Advance LIGHTNESS 3 review

The Lightness 3 is a lightweight pod harness for everyday XC. It builds on the success of the Lightness 2, with improved roll stability and back protection. The characteristic sleek shape with a taut speedbag has been retained and small elements have been refined to produce an outstanding package for regular pilots.

Advance LIGHTNESS 3: complete system

Advance Lightness 3 harness review: complete pack

The Lightness 3 comes with very comfortable rucksack, the Lightpack 3: the 83 litre (best for the Lightness 3 S and M) and the 91 litre (for Lightness 3 L). This is optimised for what you’d want to carry so it works really well with the harness because it’s a more compact rucksack than most so fits in the back pocket really nicely when rolled up.

The Lightness 3 is also supplied with an Advance Compressbag which ensures that your wing stays in a compact shape to assist you with packing everything away. If you have a semi-lightweight modern wing you should have no problems packing everything away, but the correct technique is important.

Advance Lightness 3 harness review: windshield

An additional (optional) windshield gives you about the best aerodynamics that can be achieved in this style of pod harness without adding a tail fin. The windshield is a flat sheet of clear plastic that you bend into shape and clip on. It comes in a protective bag. Before I flew with this I was quite skeptical about the need for a windscreen. But having flown with it, I noticed that it takes the wind off your face a bit, and removes a lot of wind chill from your body. It’s not a huge difference, but it does work nicely, as well as providing a useful space to stuff my gloves into and also protecting my instruments from the risers. I thought it might be a bit fragile but it’s actually pretty tough.

Pilots who fly long flights in very cold conditions, or fly on the speed bar a lot, will notice the benefit most.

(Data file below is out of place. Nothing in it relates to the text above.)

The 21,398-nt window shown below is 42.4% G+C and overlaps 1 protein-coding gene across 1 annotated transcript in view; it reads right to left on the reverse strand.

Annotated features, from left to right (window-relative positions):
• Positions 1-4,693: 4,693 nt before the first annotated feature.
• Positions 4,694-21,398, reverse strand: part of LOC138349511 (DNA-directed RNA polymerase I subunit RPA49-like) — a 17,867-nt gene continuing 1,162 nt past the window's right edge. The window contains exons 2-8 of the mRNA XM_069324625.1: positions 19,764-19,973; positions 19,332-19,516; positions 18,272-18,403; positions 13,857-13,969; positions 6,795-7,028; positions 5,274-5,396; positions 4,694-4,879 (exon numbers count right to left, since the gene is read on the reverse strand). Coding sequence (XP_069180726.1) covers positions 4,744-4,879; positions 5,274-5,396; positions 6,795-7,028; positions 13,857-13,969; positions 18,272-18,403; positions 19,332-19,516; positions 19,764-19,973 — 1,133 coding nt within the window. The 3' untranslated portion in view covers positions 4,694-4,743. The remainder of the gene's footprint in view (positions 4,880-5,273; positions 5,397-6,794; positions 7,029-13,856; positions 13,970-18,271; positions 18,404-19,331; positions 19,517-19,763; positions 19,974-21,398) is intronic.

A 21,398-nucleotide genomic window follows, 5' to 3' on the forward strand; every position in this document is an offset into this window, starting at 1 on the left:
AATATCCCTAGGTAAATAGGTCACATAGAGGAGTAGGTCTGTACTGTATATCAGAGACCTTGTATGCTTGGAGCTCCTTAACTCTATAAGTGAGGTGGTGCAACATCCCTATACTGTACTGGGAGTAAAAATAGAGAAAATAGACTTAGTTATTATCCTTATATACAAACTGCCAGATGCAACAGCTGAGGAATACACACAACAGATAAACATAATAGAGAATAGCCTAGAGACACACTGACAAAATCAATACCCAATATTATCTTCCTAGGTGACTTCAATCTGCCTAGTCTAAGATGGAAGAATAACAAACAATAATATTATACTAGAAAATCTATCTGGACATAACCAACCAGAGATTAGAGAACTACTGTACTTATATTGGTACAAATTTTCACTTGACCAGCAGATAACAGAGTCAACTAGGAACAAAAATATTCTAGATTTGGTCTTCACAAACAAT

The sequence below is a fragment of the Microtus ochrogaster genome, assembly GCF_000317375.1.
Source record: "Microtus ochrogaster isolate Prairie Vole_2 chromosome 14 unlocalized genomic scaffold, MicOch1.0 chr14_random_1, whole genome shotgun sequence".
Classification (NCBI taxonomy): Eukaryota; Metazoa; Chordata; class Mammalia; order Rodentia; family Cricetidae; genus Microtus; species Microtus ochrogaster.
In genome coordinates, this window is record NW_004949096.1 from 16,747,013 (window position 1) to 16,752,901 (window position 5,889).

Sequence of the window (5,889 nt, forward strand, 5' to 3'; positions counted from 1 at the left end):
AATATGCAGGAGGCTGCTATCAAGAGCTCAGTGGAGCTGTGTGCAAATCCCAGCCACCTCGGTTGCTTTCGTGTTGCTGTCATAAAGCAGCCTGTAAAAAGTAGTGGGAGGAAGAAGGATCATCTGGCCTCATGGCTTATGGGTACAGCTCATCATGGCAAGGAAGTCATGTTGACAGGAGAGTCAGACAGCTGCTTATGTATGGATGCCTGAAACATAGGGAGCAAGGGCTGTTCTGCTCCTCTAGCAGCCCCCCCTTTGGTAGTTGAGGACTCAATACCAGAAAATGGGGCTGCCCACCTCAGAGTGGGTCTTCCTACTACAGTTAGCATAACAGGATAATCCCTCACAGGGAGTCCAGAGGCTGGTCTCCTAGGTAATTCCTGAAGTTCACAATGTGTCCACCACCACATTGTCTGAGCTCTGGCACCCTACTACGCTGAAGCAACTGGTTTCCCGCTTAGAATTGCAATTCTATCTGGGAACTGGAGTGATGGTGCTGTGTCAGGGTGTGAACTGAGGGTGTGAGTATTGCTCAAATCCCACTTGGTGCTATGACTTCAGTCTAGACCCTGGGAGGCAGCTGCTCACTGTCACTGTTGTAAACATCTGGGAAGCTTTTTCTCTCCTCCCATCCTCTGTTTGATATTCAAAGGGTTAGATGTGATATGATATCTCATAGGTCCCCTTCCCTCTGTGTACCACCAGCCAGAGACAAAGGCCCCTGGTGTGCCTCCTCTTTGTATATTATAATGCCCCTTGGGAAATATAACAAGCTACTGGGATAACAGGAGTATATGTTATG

The standard speed bag feels the same as the Lightness 2, and it’s what we’d recommend for most pilots because it’s more durable, and it gives you the option of attaching the windshield. The light speedbag is for pilots who are really concerned about weight.

Advance LIGHTNESS 3: protection and storage

Advance Lightness 3 harness review: SAS-tec

With the standard speed bag the medium size is 3.25kg. The harness doesn’t fold quite as small as the Lightness 2 because of the extra SAS-tec protector in the back, but it’s pretty compact. It’s optimised for pilots who prioritise light weight kit: if you carry a lot of junk with you, it might be hard to cram it all into the back, but then you’d most probably be better suited to a less minimalist style of harness in the first place, for example the Supair Delight 3.

It has a similar protector to the Lightness 2 with a good size that passes the certification but it’s not as comprehensive as you’d find in a heavier class of harness, like the Supair Skypper 2. It compresses a bit but is quite firm enough to absorb an impact. New to the Lightness 3 is a SAS-tec panel which improves the back protection and support. It’s apparently a very high-tech protector that’s made for impact and penetration protection. When combined with the thick ‘comfort foam’ it makes a very effective crash cushion.

The ballast area is a similar size to the Lightness 2 at about 5 litres, enough space for your helmet bag, concertina bag and soft things. It contributes to the support so should be filled with something but not over-rammed.

Advance LIGHTNESS 3: reserve

Advance Lightness 3 harness review: reserve pouch

The reserve container easily fits a Beamer 3 size L (approximately 5 litres packed volume), my chosen reserve. The reserve handle sits neatly inside a pocket on the right hand side. If your reserve is deployed there is no longer any gap in the back protection: the SAS-tec protector and comfort foam spans the void and both extend up to your shoulders.